During and post-apartheid, authorities neglected and degraded Princess Vlei. They widened Prince George Drrive, which polluted the vlei and cut it off from Grassy Park, Lotus River, and Parkwood, decreasing both its ecologic and social value.

However, when plans to build a shopping mall on the banks of the vlei began to surface, the community sprung into action. The different neighborhoods formed a diverse coalition with the purpose of saving Princess Vlei. Together, they rallied around the wetland and established community events, developed educational programs, lobbied for protection of the wetland, and helped to restore its natural biodviersity.

This powerful community has enabled the Princess Vlei to continue to help sustain the fragile floral kingdom of the Western Cape, which happens to be a world heritage site. A 2008 Biodiversity Network study established that Cape Flats Dune Fynbos – the most critically endangered vegetation in South Africa – could be restored at Princess Vlei. Such a restoration effort would do a lot toward protecting this fragile ecosystem. The restoration process has already begun, thanks to grass-roots efforts by the communities surrounding the Princess Vlei. They have entitled their collaboarative rehabilitation project “Dressing the Princess.”

The Princess Vlei serves as a reminder that maintaining valuable natural areas as recreational amenities can be key to their survival. The ability of the Princess Vlei to pull communities together is due to the wetland’s importance as a favorite recreational spot. Many of the people who have worked hard to protect Princess vlei did so because they grew up there, played there, swam there, fished there. It’s accessibility to local communities enabled its preservation.

The Princess Vlei community can serve as a model for ways we can work together to protect the catchment. Conservantion and restoration are ongloing commitments, and the vlei community continues a discourse delving into the meaning and value of the vlei. This engagement and commitment to restoration has resulted a vision for Princess Vlei that acknowledges its history and is deeply rooted in the community.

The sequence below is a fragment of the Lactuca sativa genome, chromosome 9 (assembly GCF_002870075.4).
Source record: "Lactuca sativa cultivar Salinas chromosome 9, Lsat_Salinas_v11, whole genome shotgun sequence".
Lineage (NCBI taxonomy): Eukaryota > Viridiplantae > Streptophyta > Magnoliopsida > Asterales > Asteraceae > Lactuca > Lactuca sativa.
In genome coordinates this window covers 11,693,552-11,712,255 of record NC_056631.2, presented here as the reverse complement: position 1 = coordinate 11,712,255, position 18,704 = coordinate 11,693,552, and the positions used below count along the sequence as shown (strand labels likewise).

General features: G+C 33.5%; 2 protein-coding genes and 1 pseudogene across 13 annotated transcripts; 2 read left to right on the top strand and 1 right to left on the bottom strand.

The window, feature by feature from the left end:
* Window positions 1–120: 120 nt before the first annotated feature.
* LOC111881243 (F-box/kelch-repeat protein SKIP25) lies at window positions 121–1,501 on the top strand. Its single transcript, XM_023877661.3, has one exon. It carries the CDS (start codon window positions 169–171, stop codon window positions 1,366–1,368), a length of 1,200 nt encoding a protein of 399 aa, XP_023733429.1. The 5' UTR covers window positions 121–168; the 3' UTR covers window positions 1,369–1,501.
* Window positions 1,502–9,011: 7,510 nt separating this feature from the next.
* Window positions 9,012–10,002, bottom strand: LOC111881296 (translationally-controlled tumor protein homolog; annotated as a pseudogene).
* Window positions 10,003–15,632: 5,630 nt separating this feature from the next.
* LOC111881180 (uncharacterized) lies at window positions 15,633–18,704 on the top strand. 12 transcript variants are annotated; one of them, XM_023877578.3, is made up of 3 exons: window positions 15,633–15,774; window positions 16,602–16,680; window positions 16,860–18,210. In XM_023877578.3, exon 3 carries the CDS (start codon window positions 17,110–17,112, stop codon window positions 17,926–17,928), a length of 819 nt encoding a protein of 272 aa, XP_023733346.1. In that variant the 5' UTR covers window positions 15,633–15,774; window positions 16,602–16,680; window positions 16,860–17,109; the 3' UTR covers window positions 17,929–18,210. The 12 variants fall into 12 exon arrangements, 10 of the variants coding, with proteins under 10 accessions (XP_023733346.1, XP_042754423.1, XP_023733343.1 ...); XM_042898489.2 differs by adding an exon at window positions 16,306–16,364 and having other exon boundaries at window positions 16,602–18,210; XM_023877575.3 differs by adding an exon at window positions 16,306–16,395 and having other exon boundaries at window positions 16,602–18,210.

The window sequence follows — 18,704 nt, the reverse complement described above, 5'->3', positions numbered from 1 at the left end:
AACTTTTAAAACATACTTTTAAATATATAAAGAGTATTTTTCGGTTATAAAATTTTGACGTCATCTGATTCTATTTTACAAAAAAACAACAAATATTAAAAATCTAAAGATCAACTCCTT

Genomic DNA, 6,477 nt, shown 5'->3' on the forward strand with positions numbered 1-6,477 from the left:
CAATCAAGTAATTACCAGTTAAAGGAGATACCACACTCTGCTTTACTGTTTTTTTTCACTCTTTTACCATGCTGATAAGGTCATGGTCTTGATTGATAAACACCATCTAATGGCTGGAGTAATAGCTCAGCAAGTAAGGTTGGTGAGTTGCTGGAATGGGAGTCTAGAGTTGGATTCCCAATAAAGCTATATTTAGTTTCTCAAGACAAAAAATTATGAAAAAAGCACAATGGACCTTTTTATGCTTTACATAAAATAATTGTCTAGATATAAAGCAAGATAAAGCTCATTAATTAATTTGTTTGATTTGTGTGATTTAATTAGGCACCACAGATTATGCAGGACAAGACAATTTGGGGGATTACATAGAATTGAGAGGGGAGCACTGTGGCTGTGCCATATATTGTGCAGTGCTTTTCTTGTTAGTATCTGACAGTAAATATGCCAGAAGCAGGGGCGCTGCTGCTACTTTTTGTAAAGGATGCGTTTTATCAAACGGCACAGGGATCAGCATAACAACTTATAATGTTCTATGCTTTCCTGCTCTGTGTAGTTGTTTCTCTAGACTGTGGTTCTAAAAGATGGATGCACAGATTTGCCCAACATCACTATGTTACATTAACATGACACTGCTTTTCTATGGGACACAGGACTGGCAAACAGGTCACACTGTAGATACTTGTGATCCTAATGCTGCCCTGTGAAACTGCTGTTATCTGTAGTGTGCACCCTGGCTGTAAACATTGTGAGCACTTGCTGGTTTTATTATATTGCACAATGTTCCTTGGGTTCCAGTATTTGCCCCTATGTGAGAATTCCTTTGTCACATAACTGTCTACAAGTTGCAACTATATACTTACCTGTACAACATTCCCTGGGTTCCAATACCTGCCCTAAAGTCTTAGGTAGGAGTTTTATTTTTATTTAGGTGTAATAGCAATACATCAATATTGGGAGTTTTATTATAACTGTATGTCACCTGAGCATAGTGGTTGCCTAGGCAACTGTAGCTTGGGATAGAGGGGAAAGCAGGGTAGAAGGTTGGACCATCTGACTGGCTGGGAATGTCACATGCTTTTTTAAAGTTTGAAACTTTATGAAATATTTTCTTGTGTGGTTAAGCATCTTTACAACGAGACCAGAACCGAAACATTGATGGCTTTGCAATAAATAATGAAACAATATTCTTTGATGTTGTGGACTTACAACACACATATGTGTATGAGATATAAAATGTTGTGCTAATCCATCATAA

Please note that although Princess Vlei is technically outside of the demarcated catchment, historic information suggests that it was once part of this catchment. Also it has major impacts on the water within the Zandvlei catchment and therefore is included as an integral part of the catchment. At the recent Zandvlei Catchment forum meeting (11/11/2015) the Princess Vlei was voted in as an important catchment treasure.

Alphen Hotel:

In 1714 Alphen was a property of about 11 acres, probably growing fruit and vegetables. There is a suggestion it was also a nursery for vines. This was the area where the the Brommersvlei stream and the Burgersboschspruit joined the Diep River, the main source of water for the farm.

Various buildings were put up during the 18th, 19th and 20th centuries around the Great Square, the oldest being the Jonkershuis.  The 18th century Manor House is unusual in that it is double storeyed with a carved and marbled front door probably designed by Anton Anreith. The Alphen Estate is a National Monument.

We don’t know the exact dates of many of the buildings, the exception being the Mill on the banks of the Diep River where the following inscription was found on a beam: “Johannes Balthasar Breuning uit Hessen Darmstadt ampt Grimberg van de Colbe mole geboortig heft deze mole getimmert anno 1772”.  This is the oldest Mill in the South Peninsula. The wheel has disintegrated, but archaeologists found a section of it during restoration work in 1997 and it has been measured and redrawn so it can be reconstructed one day.  Part of the Burgersboschspruit was diverted through a leiwater into a koffieklip dam north of the cellars.  The dam then fed water to the mill and powered the wheel.  It also led water to a dam east of the Manor House.  That dam has long since been filled in, but the family plan to restore it.  The koffieklip feeder dam was unfortunately destroyed when the Council built Peter Cloete Ave.